NaCSBA Chair Michael Holmes responds to the Government’s draft revised National Planning Policy Framework and its potential for creating plots through small sites.On 5 March Theresa May launched the Government’s new draft National Planning Policy Framework (NPPF),with a new consultation that includes a consultation request about small sites.

The NPPF brings forward proposals announced in the Housing White Paper last year and Planning for the Right Homes in the Right Places, which identified the need for local authorities to evidence a range of types and tenure of homes, including self-build and custom build developments.

In response to the draft revised National Planning Policy Framework (NPPF), NaCSBA Chair Michael Holmes (pictured) said: “We support the proposed revisions to the NPPF focussed on building more new homes to help beat the housing crisis.

“NaCSBA believes that individuals commissioning or building their own home will play an increasingly important role in delivering the Government’s objective to build 300,000 new homes per year.

NaCSBA Chair Michael Holmes

“Owner-commissioned or owner-built housing is a major component of new housing in other developed countries, delivering on average 39%, providing homebuyers with greater choice, and improved diversity, sustainability and affordability.

“There is enormous demand for such housing in this country, and the revisions to the NPPF will help to make more land available for such homes.

“The draft revision states in Paragraph 62 that local authorities must assess the level of demand in their area from those who would like to commission or build their own home. This requirement is backed up by the existing ‘Right to Build’ legislation which requires councils to grant planning permission for sufficient serviced plots to meet local demand for Custom and Self-build homes.

“Many of the proposed revisions to the NPPF, such as the requirement for councils to include a minimum 20% of sites identified for new housing in their plans to be 0.5 hectares or less (1.2 acres), will make it easier for councils to fulfil their legal duty to deliver sufficient serviced plots to meet demand from those who would like to commission or build their own home.

“NaCSBA’s survey of the councils’ Right to Build registers indicates that 33,000 people had signed up by the end of the first full year on October 31st 2017. This number is expected to grow significantly as the public become aware of the Right to Build.

“The draft revised NPPF and accompanying documents also give recognition to Custom and Self-build as a route to achieving a more affordable home, paving the way for schemes that deliver genuinely affordable housing.

“NaCSBA believes that Custom and Self-build can also play an important role in increasing the rate that large development sites are built out. If councils required such sites to include serviced plots, released in phases, with a choice of local SME builders competing to build a custom home for buyers, many more would choose a new home over existing housing stock.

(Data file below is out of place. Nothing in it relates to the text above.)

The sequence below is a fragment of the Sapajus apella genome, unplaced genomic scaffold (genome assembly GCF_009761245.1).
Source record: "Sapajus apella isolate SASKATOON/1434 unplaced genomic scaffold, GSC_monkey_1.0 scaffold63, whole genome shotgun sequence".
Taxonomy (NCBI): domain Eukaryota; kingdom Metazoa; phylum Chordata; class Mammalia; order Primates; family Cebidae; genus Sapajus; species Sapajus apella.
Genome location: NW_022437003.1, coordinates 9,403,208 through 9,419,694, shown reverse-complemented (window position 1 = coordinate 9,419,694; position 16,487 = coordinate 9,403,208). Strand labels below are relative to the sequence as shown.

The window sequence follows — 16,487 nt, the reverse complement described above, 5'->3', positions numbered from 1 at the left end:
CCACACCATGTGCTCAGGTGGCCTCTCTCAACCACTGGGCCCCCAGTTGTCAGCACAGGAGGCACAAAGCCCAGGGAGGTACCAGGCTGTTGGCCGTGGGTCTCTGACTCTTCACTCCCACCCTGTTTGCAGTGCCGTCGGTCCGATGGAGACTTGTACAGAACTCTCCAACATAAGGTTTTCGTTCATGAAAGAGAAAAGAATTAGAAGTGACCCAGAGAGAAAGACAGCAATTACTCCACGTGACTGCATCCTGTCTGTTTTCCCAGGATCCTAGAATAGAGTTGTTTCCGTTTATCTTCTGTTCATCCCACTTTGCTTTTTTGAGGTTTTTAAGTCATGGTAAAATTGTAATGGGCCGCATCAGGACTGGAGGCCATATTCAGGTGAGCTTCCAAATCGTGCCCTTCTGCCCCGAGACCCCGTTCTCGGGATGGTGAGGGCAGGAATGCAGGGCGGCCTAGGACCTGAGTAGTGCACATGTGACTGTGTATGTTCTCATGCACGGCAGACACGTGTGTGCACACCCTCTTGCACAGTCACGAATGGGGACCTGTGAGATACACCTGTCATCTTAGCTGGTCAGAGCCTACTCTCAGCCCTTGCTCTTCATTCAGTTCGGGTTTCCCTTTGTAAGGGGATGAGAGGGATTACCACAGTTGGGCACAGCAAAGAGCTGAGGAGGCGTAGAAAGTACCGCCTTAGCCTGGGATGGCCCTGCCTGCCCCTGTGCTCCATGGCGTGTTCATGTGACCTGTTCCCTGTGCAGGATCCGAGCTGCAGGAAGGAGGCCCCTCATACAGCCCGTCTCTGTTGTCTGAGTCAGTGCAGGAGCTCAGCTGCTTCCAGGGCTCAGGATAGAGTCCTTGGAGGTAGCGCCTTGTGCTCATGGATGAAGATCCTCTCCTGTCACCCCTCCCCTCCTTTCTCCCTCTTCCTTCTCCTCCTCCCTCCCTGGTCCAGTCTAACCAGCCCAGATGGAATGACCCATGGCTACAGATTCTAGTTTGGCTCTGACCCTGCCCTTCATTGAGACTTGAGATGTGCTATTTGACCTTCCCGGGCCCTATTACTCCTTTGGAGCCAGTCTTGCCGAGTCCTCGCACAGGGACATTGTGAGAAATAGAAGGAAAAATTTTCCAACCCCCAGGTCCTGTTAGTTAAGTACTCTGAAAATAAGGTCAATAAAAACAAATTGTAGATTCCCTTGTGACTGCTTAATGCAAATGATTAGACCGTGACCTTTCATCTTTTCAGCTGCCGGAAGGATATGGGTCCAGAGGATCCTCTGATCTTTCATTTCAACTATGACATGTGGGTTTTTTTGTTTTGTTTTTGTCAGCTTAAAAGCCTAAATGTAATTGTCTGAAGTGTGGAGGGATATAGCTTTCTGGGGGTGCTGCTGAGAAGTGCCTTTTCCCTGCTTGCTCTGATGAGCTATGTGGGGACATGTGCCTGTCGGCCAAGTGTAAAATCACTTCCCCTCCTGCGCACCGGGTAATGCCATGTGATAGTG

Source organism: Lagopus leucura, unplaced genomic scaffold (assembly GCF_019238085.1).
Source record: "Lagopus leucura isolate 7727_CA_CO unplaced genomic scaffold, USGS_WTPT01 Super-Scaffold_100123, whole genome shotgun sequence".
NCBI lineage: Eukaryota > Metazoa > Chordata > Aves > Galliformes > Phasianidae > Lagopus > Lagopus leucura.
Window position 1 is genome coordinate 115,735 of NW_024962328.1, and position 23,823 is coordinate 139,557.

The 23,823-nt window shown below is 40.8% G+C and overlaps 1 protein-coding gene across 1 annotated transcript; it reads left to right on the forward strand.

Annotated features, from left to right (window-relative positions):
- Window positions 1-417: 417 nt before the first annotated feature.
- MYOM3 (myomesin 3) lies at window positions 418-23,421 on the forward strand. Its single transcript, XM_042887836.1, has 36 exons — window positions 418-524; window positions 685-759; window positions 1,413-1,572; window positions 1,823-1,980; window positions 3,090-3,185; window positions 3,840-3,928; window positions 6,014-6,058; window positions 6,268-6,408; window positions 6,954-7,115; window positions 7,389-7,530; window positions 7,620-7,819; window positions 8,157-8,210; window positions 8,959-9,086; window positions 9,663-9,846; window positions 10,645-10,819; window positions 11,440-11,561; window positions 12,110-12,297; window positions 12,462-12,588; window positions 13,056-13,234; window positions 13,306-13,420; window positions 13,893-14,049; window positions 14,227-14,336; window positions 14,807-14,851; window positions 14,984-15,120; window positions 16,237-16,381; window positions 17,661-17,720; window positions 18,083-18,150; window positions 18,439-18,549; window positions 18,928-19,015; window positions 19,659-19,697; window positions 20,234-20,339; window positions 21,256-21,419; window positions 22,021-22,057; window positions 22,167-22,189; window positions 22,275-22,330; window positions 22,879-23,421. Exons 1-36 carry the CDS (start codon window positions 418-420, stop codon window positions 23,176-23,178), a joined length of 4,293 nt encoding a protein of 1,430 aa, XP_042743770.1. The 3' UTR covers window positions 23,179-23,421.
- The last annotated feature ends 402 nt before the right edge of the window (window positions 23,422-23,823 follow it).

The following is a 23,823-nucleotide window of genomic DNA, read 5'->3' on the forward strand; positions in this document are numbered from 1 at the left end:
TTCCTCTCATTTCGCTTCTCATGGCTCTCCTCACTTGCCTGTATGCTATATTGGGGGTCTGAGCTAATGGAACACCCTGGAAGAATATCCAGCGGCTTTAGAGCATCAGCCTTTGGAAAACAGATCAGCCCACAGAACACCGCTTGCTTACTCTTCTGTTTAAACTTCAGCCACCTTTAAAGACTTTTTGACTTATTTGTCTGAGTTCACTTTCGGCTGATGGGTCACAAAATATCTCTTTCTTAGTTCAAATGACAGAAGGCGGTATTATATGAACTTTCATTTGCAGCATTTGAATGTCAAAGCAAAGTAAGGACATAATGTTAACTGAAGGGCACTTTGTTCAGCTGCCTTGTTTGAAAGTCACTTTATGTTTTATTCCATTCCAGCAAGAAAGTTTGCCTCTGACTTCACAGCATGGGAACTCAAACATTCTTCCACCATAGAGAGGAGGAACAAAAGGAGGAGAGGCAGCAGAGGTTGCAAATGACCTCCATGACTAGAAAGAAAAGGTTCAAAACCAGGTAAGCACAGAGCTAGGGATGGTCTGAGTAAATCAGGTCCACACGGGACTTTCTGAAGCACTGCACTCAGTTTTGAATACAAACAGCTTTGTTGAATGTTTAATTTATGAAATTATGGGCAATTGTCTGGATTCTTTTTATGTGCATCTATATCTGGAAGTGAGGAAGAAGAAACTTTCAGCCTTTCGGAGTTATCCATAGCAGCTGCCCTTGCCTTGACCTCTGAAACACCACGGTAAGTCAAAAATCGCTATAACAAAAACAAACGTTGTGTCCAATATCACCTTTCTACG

“Low cost and shared ownership plots could also be included in the mix. In the same way, NaCSBA believes that the proposed new garden towns and villages could all be built-out much faster if homebuyers are given a choice of plot and freedom to design the home they want to live in.

NaCSBA will be responding to the NPPF consultation, including new proposals for an exception site policy for Custom and Self-build homes which would allow the continued incremental growth of small rural settlements where there is identified local housing need, for instance through the Right to Build registers.

“Currently, proposals from local people hoping to build their own home within or on the edge of an existing settlement that is not identified in the local plan as having an established ‘settlement boundary’ are treated in the same way as isolated new homes in the open country.

“All the normal policies on development control for new housing would apply, but there would no longer be an assumption that such housing is unsustainable in rural locations on transport grounds and should therefore be refused.

“Where councils choose to ensure priority is given to members of the local community, the Custom and Self-build exception site policy could be linked to a local connection test already recognised in the Right to Build legislation.

“NaCSBA believes that such a policy would result in 10,000 additional new rural homes a year and help to ensure the ongoing viability of many small rural settlements threatened with the loss of community amenities.

“Meanwhile, NaCSBA’s Right to Build Task Force continues to work closely with local authorities, community groups and affordable housing providers looking to bring forward affordable serviced plots for Custom and Self-build homes.”

You can have you say on the Small Sites Consultation by responding online. Question 11 is specifically refers to Small Sites. 

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